•  The region of memory allocated is physically contiguous. 
  • On error, it returns NULL.
  •  Kernel allocations almost always succeed, unless there is an insufficient amount of memory available. 
  • Still we must check for NULL after all calls to kmalloc() and handle the error appropriately.
  • eg.   struct abc *ptr;
    ptr = kmalloc(sizeof(struct abc), GFP_KERNEL);
    if (!ptr)
            /* handle error ... */

  • The GFP_KERNEL flag specifies the behavior of the memory allocator 
    while trying to obtain the memory to return to the caller of 

gfp_mask Flags

In this section we will discuss about the flags that we used in kmalloc and other low level page functions.

The flags are broken up into three categories:

  1. action modifiers
  2.  zone modifiers
  3.  types.

  • Action modifiers specify how the kernel is supposed to allocate the requested memory. 
  • In certain situations, only certain methods can be employed to allocate memory. 
  • For example, interrupt handlers must instruct the kernel not to sleep (because interrupt handlers cannot reschedule) in the course of allocating memory.
  •  Zone modifiers specify from where to allocate memory.
  •  As we saw in the article on linux addressing ( the kernel divides physical memory into multiple zones, each of which serves a different purpose.
  •  Zone modifiers specify from which of these zones to allocate.
  •  Type flags specify a combination of action and zone modifiers as needed by a certain type of memory allocation. 
  •  Type flags simplify specifying numerous modifiers; instead, we generally specify just one type flag.
  • All the flags are declared in <linux/gfp.h>
  • The file <linux/slab.h> includes this header, however, so we don't often need not include it directly. 

Action modifiers-

The allocator can sleep.
The allocator can access emergency pools.
The allocator can start disk I/O.
The allocator can start filesystem I/O.
The allocator should use cache cold pages.
The allocator will not print failure warnings.
The allocator will repeat the allocation if it fails, but the allocation can potentially fail.
The allocator will indefinitely repeat the allocation. The allocation cannot fail.
The allocator will never retry if the allocation fails.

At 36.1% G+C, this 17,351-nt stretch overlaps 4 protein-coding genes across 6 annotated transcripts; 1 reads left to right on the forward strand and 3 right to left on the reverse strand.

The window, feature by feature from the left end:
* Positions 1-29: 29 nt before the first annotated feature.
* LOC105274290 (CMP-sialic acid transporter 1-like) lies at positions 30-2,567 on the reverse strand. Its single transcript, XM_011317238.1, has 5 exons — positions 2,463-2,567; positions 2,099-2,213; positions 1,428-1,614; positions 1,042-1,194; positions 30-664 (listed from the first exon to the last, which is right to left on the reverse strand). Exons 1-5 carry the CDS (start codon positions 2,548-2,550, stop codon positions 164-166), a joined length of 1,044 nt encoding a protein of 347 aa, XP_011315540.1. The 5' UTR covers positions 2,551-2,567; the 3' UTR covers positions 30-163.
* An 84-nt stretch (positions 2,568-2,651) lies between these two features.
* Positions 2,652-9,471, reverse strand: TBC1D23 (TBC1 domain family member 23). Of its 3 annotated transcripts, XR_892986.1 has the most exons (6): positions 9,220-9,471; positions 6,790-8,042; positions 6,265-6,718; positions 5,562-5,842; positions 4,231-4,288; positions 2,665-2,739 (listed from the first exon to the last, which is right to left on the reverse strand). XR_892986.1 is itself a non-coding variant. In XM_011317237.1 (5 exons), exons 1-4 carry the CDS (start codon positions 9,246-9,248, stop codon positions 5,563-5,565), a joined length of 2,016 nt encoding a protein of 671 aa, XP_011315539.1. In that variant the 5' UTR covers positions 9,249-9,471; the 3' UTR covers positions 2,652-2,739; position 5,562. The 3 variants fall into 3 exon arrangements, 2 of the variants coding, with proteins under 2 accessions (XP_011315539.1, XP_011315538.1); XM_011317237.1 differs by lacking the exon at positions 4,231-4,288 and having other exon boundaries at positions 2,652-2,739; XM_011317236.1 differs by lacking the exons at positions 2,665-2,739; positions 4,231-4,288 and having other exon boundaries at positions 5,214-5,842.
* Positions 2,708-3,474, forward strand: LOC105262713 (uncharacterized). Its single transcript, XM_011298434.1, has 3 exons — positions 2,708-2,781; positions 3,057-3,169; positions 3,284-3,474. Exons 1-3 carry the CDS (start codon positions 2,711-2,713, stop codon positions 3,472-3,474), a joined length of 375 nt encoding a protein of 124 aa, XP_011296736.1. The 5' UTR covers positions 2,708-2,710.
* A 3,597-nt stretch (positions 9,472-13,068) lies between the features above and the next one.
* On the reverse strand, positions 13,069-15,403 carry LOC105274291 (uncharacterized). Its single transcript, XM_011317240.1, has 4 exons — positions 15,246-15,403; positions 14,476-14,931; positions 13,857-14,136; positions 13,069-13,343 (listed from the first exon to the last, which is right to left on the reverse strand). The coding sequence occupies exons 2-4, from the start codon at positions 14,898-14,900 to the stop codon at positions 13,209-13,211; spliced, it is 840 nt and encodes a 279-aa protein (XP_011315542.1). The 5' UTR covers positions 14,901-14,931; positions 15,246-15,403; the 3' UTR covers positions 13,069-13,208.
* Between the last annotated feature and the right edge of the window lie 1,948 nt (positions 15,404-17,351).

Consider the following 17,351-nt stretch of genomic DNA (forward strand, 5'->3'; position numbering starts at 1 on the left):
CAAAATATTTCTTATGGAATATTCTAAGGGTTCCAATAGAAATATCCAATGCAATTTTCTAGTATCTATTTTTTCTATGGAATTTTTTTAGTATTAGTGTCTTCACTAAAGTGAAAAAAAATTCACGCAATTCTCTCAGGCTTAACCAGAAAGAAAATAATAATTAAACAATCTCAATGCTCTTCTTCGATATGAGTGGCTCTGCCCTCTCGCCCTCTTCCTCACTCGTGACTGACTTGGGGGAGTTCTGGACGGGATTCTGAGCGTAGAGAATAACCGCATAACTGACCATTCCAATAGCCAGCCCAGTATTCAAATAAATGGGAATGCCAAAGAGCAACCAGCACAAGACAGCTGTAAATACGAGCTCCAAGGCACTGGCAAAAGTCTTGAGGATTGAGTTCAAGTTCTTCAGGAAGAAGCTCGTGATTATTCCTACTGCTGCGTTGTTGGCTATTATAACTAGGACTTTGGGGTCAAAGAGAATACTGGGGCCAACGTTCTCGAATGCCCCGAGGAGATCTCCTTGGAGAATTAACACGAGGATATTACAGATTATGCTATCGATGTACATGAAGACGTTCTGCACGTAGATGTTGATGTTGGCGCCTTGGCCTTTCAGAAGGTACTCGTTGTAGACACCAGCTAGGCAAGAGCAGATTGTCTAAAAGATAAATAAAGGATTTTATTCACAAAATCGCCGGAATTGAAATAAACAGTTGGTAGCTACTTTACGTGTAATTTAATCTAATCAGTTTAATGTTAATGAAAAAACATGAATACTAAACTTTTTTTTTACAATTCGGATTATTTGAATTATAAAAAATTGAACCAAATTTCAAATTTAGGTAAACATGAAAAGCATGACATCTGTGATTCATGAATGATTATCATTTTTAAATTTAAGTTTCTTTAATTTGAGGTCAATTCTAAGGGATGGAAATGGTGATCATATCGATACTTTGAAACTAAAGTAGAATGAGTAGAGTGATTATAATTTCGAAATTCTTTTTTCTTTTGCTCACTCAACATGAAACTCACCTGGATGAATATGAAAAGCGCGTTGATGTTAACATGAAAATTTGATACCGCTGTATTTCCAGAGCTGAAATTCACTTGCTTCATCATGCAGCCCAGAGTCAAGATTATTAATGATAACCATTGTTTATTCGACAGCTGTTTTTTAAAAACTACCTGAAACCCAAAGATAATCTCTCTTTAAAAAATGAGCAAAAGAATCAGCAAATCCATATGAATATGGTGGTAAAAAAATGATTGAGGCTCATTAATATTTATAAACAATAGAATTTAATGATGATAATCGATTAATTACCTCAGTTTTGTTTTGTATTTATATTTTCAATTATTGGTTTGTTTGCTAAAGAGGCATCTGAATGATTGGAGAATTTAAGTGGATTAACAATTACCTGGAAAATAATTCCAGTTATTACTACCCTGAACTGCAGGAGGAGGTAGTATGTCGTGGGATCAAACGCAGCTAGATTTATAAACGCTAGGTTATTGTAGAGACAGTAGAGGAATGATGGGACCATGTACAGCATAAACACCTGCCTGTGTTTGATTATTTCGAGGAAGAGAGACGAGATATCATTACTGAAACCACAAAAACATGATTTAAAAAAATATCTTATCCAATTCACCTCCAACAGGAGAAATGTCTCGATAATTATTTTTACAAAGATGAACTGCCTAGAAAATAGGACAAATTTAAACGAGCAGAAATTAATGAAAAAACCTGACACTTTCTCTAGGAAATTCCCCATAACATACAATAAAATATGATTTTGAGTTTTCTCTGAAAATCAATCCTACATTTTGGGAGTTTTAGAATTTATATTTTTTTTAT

Used internally by the slab layer.
Add compound page metadata. Used internally by the hugetlb code.

  • These allocations can be specified together. For example,ptr = kmalloc(size, __GFP_WAIT | __GFP_IO | __GFP_FS);
  • Lets see how this allocation will work--
  • It will instruct the page allocator (function finally comes to  alloc_pages() as we had seen before) that the allocation can-
  1.  block
  2.  perform I/O
  3.  perform filesystem operations, if needed. 
  •  This allows the kernel great freedom in how it can find the free memory to satisfy the allocation.

Zone Modifier-

  • Zone modifiers specify from which memory zone the allocation should originate. 
  • Normally, allocations can be fulfilled from any zone. 
  • The kernel prefers ZONE_NORMAL, however, to ensure that the other zones have free pages when they are needed.
  • There are only two zone modifiers because there are only two zones other than ZONE_NORMAL (which is where, by default, allocations originate). 

Allocate only from ZONE_DMA

  • If none of the  flags are specified, the kernel fulfills the allocation from either ZONE_DMA or ZONE_NORMAL, with a strong preference to satisfy the allocation from ZONE_NORMAL.
  • We cannot specify __GFP_HIGHMEM to either __get_free_pages() or kmalloc() because these both return a logical address, and not a page structure.
  • Though it is possible that these functions would allocate memory that is not currently mapped in the kernel's virtual address space and, thus, does not have a logical address.
  •  Only alloc_pages() can allocate high memory.
  •  For majority of our allocations, however, we don't need to  specify a zone modifier because ZONE_NORMAL is sufficient.

Type Flags-

  • The type flags specify the required action and zone modifiers to fulfill a particular type of transaction. 
  • Therefore, there is a good news that kernel code tends to use the correct type flag and not specify the various number of flags it would want to define.

The allocation is high priority and must not sleep. This is the flag to use in interrupt handlers, in bottom halves, while holding a spinlock, and in other situations where we cannot sleep.
This allocation can block, but must not initiate disk I/O. This is the flag to use in block I/O code when we cannot cause more disk I/O, which might lead to some unpleasant recursion.
This allocation can block and can initiate disk I/O, if it must, but will not initiate a filesystem operation. This is the flag to use in filesystem code when we cannot start another filesystem operation.
This is a normal allocation and might block. This is the flag to use in process context code when it is safe to sleep. The kernel will do whatever it has to in order to obtain the memory requested by the caller. This flag should be our first choice.